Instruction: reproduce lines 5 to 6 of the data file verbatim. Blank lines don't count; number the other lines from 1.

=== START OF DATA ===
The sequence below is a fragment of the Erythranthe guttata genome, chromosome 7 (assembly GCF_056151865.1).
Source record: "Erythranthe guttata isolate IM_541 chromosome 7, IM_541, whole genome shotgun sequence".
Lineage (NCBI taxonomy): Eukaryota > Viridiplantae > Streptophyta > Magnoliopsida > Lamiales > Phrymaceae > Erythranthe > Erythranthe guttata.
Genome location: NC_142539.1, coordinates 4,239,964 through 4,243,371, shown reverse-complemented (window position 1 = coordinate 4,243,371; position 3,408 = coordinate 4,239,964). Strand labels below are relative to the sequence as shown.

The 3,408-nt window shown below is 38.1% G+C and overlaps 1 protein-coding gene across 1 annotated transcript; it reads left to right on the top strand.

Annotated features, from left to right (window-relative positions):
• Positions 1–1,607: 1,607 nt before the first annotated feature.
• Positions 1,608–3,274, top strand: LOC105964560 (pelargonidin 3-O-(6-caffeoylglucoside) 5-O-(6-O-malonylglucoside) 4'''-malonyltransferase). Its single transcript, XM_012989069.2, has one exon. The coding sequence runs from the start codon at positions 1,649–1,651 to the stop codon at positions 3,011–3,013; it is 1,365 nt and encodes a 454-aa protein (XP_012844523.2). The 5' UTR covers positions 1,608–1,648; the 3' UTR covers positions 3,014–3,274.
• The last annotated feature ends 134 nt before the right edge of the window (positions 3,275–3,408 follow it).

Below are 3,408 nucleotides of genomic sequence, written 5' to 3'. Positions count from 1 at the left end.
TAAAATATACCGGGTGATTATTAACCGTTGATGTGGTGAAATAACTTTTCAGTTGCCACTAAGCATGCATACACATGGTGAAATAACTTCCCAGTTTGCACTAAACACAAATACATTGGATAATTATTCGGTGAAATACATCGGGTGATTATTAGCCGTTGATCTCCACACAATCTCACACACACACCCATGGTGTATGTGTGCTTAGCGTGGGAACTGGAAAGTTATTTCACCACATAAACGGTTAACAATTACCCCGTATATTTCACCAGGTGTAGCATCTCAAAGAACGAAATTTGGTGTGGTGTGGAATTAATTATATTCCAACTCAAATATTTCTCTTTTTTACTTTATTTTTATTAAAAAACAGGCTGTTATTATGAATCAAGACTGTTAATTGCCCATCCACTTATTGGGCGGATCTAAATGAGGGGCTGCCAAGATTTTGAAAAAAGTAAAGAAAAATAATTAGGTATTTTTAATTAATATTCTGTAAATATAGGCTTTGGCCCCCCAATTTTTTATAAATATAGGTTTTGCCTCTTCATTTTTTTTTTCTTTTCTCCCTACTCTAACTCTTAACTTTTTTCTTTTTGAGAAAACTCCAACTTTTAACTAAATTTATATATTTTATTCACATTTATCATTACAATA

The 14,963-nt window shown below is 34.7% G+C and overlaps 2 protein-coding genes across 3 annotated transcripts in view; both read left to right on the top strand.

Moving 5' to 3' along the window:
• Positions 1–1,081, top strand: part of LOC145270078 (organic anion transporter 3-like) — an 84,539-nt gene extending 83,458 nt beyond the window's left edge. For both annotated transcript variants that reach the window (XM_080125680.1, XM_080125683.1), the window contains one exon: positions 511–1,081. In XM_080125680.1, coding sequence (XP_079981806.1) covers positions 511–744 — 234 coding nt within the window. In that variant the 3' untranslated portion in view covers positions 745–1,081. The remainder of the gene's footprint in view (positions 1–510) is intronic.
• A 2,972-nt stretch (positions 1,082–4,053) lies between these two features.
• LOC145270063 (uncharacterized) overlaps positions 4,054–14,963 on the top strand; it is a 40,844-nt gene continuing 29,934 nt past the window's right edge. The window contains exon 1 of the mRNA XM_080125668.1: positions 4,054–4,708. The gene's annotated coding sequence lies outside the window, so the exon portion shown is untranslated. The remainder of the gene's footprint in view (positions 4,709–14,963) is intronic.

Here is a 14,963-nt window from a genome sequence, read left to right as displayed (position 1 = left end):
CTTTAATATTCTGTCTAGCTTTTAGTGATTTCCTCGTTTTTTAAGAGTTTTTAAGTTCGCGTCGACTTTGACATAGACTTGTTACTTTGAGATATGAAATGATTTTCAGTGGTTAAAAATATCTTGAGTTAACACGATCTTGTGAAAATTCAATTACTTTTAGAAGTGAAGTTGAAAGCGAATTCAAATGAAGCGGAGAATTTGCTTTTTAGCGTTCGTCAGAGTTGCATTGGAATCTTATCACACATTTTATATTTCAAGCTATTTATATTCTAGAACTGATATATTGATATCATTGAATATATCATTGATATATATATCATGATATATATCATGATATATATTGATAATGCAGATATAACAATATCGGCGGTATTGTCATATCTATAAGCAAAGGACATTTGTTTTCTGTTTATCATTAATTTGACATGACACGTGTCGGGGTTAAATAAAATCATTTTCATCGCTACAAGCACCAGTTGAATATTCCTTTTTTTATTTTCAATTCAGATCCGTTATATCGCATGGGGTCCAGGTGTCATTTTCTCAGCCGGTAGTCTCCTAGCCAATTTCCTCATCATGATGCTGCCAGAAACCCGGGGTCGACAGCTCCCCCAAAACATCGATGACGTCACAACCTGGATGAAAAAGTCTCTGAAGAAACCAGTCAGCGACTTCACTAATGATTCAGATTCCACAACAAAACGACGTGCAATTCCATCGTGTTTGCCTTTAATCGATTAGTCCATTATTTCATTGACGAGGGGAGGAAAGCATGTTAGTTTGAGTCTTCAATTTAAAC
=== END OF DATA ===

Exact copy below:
The 3,408-nt window shown below is 38.1% G+C and overlaps 1 protein-coding gene across 1 annotated transcript; it reads left to right on the top strand.

Annotated features, from left to right (window-relative positions):